Once you learn the different tags that call up buttons, bolden text, and make things move, you’ll be able to understand frontend engineering a bit better. 

Tools of a frontend engineer

👨🏾‍💻 Hardware

To excel at frontend, you’ll need a laptop. We scoured the web and many frontend developers advise newbies to get laptops with:

  • a Core i5 processor 
  • 8 GB RAM
  • 256 GB SSD; and
  • Screen resolution of 1366 X 768 pixels.

This should be the basest type of laptop that will give any newbie great performance for frontend. You don’t need a MacBook Pro just yet. You can check out the HP Notebook 15, for example, which costs $410 if you’re getting it new, and even less when you’re buying second-hand. 

If you can’t afford a new or optimum laptop, however, use what you have and learn when you can. Everyone starts from somewhere 😉.

🖥️ Software

The basic tool for frontend development is a good code editor and there are many code editors out there.

There’s Sublime Text, Atom, Visual Code Studio and Chrome Developer Tools which are some of the most popular.

There are also several other resources like Envato HTML Templates which has thousands of website templates ready, and GitHub which boasts a vibrant developer community.

The more you learn about frontend, the more you’ll discover which tools you need, and which are just nice to have—like work-life balance.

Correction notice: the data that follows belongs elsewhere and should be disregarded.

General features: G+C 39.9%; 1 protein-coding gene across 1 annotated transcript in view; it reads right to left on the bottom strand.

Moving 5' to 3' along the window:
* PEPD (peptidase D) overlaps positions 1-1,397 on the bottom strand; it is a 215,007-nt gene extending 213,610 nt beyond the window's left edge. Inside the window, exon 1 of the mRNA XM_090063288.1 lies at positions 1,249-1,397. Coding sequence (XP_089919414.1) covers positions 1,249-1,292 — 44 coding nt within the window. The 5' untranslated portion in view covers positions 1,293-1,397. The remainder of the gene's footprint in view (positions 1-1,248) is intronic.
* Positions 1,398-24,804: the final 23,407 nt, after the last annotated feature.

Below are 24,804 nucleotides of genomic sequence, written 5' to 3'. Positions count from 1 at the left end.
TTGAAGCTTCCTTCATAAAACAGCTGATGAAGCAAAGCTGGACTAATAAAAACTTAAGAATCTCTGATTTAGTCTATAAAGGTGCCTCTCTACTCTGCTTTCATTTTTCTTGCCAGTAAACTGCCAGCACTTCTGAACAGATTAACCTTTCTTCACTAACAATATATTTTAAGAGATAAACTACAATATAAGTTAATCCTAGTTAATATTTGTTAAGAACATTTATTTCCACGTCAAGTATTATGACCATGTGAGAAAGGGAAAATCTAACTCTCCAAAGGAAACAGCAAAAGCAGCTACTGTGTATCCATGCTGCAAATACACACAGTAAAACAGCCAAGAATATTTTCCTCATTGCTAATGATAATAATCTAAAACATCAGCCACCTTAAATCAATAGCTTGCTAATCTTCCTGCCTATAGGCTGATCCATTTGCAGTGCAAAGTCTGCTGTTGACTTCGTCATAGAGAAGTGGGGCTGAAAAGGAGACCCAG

My Startup in 60 Seconds

In this edition of My Startup in 60 Seconds, Babatunde Akin Moses, the founder of Sycamore, talks about how the P2P lending platform is committed to creating a more seamless lending process for users by connecting them directly with their peers.

Watch the 1-minute YouTube Short here!

You can learn frontend too

If you’re interested in becoming a frontend engineer, here are courses you can take.

Frontend Development Bootcamp Africa on Utiva
  • Price: $434
  • Duration: 2 months
  • Tools Needed: Internet + laptop
  • Level: Beginner
Get Course
The complete frontend web development course on Udemy
  • Price: $65
  • Duration: 17 hours (on video)
  • Tools Needed: Internet + laptop
  • Level: Beginner
Get Course
Frontend Engineering by AltSchool Africa

    *Presently closed to applications

  • Price: $290
  • Duration: 9 months
  • Tools Needed: Internet + laptop
  • Level: Beginner (
Get Course
Complete Software Engineering Course by Moringa School
  • Price: $1,740
  • Duration: 23 weeks
  • Tools Needed: Internet + laptop
  • Level: Beginner
Get Course
Programming Foundations by Duke University on Coursera
  • Price: Free (Pay for certificate)
  • Duration: 33 hours
  • Tools Needed: Internet + laptop
  • Level: Beginner
Get Course

Ask a techie

Q. I’ve worked as an operations manager for a logistics and transport company, and a sanitation company. I’m about to complete my MBA in General Management. What area in tech would you recommend that can make my skills valuable to organisations, and will yield sustainable returns?

Definitely project management. The thing about tech companies is that they need skills from everyday jobs. So tech companies like Flutterwave, Kuda Bank or Uber will need HR support to help them hire and retain the best talent, marketers to help them sell their market, and of course project managers to help them manage their many projects.